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ITSM 2013 Trends and 2014 Predictions

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ITSM 2013 Trends and 2014 PredictionsYes, it’s that time of year again…trends, analysis, and predictions. Here are some thoughts on big ITSM issues.

From 2013, I think we learned the following:

There is now an irrepressible consensus and groundswell around the need for change in ITSM and for ITIL. Apart from a few old-ITIL die-hards, I’ve not met anyone during the last year that didn’t agree that service management must be about people, business outcomes, and customer experience. We, therefore, need our industry and its formal mechanisms to reflect this and not leave this open to misinterpretation.

Lucky then that the ITIL ownership change has provided the opportunity (in a much more open and collaborative way) for this to happen. Regardless of your opinion of this or how Axelos has started to operate, this must be a great window of opportunity.

A continuing trend that developed during 2013 is the growing demand for real practical guidance on how to achieve success with some of the even basic elements of ITSM as well as other emergent areas like knowledge management, service catalog, and relationship management. This, of course, also relates directly to the success and relevance (or otherwise) of our training and certification programs. Again, it’s a time of opportunity to change positively.

I think there is also a collective expression of dissatisfaction and closure around the “old-SLA” culture that has driven a lot of wrong behavior during recent years. I have noticed there is an expectation now around how to do and deliver expectation management better/properly based on customer and business need and not arbitrary process compliance, i.e. the SLA is the worst case not the norm.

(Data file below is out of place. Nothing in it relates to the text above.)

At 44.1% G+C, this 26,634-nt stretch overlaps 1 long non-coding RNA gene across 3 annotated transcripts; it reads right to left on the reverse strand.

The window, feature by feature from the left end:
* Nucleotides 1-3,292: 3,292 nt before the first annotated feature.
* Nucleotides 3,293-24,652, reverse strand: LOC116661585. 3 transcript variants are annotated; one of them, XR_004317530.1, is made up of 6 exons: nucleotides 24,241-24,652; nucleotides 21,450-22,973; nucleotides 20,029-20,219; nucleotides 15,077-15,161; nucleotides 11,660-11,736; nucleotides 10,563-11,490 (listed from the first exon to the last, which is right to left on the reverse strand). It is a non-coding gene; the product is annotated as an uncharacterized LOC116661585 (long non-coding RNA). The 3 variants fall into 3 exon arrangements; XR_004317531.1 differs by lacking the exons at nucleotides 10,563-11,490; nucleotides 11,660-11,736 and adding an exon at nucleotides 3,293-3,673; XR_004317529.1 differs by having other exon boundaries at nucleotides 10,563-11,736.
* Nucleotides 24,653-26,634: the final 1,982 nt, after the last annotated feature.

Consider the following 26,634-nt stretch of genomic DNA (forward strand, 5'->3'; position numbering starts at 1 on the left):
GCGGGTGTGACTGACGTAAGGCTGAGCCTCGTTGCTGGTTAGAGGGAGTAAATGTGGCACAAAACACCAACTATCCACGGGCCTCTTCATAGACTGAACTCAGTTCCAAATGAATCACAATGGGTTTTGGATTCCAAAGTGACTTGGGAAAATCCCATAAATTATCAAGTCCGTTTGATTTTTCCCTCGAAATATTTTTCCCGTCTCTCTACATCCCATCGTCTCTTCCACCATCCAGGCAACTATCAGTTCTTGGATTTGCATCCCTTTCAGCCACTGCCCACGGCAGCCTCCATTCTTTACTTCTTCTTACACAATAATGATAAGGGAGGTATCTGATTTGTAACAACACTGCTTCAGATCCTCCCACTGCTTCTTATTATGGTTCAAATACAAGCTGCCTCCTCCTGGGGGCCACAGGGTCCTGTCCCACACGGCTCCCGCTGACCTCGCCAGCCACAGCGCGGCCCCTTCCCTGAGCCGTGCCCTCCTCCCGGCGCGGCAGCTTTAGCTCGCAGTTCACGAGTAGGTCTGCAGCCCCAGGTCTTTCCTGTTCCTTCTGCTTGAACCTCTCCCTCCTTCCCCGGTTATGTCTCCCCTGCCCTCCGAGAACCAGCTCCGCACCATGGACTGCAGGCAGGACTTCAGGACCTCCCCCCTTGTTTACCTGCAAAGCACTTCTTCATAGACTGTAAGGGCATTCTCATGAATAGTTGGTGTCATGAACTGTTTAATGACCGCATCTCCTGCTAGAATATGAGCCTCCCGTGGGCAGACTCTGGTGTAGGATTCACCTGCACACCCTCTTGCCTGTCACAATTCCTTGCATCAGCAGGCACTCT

I think the concept of real “supply chain management of IT” (end-to-end) is being better defined and requested if not fully understood. Hence the emergence of SIAM and other manifestations of IT as a “Retail Industry”.

So, for 2014, I expect to see:

  • More IT focus on customer engagement
  • More IT focus on business outcomes
  • More practical development and understanding of customer experience
  • More practical knowledge and advice being shared and delivered across the ITSM industry

As well as all the usual stuff about big data, the death of IT, ITSM, the CIO, the service desk, ITIL, et al, my big hope for hype in 2014 is that it will in fact not be big at all.

For me, the biggest hope and expectation is around how the Axelos opportunity can be turned into a positive and tangible new dawn for the IT industry—ITSM that works and is seen by all as a positive contribution to business success.